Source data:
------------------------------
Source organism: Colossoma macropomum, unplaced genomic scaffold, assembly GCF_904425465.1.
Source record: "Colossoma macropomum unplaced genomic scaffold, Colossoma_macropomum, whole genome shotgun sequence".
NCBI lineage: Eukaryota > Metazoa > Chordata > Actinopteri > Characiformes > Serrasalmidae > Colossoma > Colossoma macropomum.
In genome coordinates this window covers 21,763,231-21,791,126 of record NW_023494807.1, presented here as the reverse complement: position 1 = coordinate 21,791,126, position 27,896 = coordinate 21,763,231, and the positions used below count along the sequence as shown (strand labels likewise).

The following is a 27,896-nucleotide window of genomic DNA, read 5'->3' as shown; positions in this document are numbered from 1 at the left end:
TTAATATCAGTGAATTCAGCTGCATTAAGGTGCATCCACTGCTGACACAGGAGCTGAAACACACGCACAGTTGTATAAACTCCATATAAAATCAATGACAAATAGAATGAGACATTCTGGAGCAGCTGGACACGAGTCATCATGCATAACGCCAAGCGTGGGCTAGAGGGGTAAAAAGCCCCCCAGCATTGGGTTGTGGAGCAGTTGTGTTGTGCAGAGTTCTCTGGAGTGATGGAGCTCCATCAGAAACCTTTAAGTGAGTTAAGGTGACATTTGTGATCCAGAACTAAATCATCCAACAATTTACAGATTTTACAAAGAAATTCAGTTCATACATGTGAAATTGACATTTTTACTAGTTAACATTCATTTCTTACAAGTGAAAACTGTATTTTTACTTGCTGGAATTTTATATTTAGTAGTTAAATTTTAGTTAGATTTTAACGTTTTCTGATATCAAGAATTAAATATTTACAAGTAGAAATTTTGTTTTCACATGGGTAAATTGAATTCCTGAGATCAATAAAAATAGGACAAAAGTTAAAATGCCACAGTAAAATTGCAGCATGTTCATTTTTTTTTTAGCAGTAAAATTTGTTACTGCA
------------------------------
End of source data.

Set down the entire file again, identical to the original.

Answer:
Source organism: Colossoma macropomum, unplaced genomic scaffold, assembly GCF_904425465.1.
Source record: "Colossoma macropomum unplaced genomic scaffold, Colossoma_macropomum, whole genome shotgun sequence".
NCBI lineage: Eukaryota > Metazoa > Chordata > Actinopteri > Characiformes > Serrasalmidae > Colossoma > Colossoma macropomum.
In genome coordinates this window covers 21,763,231-21,791,126 of record NW_023494807.1, presented here as the reverse complement: position 1 = coordinate 21,791,126, position 27,896 = coordinate 21,763,231, and the positions used below count along the sequence as shown (strand labels likewise).

The following is a 27,896-nucleotide window of genomic DNA, read 5'->3' as shown; positions in this document are numbered from 1 at the left end:
TTAATATCAGTGAATTCAGCTGCATTAAGGTGCATCCACTGCTGACACAGGAGCTGAAACACACGCACAGTTGTATAAACTCCATATAAAATCAATGACAAATAGAATGAGACATTCTGGAGCAGCTGGACACGAGTCATCATGCATAACGCCAAGCGTGGGCTAGAGGGGTAAAAAGCCCCCCAGCATTGGGTTGTGGAGCAGTTGTGTTGTGCAGAGTTCTCTGGAGTGATGGAGCTCCATCAGAAACCTTTAAGTGAGTTAAGGTGACATTTGTGATCCAGAACTAAATCATCCAACAATTTACAGATTTTACAAAGAAATTCAGTTCATACATGTGAAATTGACATTTTTACTAGTTAACATTCATTTCTTACAAGTGAAAACTGTATTTTTACTTGCTGGAATTTTATATTTAGTAGTTAAATTTTAGTTAGATTTTAACGTTTTCTGATATCAAGAATTAAATATTTACAAGTAGAAATTTTGTTTTCACATGGGTAAATTGAATTCCTGAGATCAATAAAAATAGGACAAAAGTTAAAATGCCACAGTAAAATTGCAGCATGTTCATTTTTTTTTTAGCAGTAAAATTTGTTACTGCA